Considerations For the Future of Space Health Data

Dylan Taylor
5 min readFeb 23, 2024

Despite considerable advancements in space exploration and technology, astronaut health remains a crucial and ever-changing variable in the equally dynamic space industry. Namely, high-level health data analysis sits at the center of emergent space research and protocol, allowing industry professionals to create a safer, more seamless experience for those venturing beyond Earth’s confines and driving the sector forward. Along the way, we have gained valuable insight into the mitigation of space-related afflictions and responses, sensorimotor adaptations, and other key factors illustrating space’s impact on the human body.

Now, thanks to ongoing technological and methodological breakthroughs, such findings stand to propel space health infrastructure to new heights.

Fundamentally, perhaps the most significant change on this front is the expansion of space-related private sector access. This shift has underscored the urgency of dependable, diverse biomedical data for astronauts, which allows for a more nuanced view of space health intricacies and a stronger emphasis on human well-being. Entities like Baylor’s Translational Research Institute for Space Health (TRISH) have worked to broaden these initiatives, leveraging data from commercial, private-sector astronauts to better inform space health research.

With such efforts as a backdrop, focus divides into a variety of rising tech-driven solutions — all of which yield helpful data for further innovation. For instance, advanced biomedical devices are revolutionizing on-site medical care for those in orbit — particularly those related to wound care, space-based surgery, and chemical analysis. Technologies like the University of Louisville’s Surgical Fluid Management System (SFMS) help control bleeding and facilitate safer surgical procedures in microgravity environments, utilizing a multifunctional device consolidating suction, irrigation, illumination, vision, and cautery tasks.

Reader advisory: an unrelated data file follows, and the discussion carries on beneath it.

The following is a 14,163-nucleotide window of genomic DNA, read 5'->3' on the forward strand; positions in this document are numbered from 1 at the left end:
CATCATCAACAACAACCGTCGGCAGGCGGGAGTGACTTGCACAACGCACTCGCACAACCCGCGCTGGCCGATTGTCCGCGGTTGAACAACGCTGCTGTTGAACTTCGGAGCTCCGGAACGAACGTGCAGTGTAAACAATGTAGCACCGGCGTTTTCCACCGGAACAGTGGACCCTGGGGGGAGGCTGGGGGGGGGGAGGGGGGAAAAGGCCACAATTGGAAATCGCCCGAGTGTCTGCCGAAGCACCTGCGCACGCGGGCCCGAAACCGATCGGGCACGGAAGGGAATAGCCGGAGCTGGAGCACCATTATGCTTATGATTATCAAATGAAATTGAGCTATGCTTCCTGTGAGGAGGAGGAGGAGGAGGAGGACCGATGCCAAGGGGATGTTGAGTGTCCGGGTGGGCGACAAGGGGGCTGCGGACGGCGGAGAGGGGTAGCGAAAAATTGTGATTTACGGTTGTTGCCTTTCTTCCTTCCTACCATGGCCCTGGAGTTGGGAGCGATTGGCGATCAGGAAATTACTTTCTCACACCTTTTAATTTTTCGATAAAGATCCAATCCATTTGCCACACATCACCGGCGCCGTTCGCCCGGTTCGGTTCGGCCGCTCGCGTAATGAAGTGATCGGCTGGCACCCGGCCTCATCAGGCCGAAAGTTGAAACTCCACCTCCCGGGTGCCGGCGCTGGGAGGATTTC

Prevailing molecular research holds similar potential for our understanding of astronauts at a deeper physiological level. A 2023 study, for instance, observed various molecular measurements to gauge astronaut health during spaceflight, revealing several adverse changes spurred by microgravity adaptation; these included bone resorption, kidney function, and immune system dysregulation — all of which presented subsequent health risks like osteoporosis, renal illness, and viral reactivation. In turn, researchers pinpointed preventative countermeasures such as enhanced food provisions, nutritional supplementation, and increased provision of immune disorder medications.

Data collection also expands to astronaut mental health, with deep space missions posing a high risk for emotional hardship due to their isolated, often harrowing nature. NASA has already confirmed that future deep space missions will require teams to “live and work in a confined environment the size of a studio apartment for up to two and a half years” — a considerable test of astronauts’ mental fortitude. To address this challenge, NASA notes the importance of behavioral health data, which stands to inform preemptive training and the development of resources — some AI-driven — capable of augmenting and maintaining astronaut mental well-being.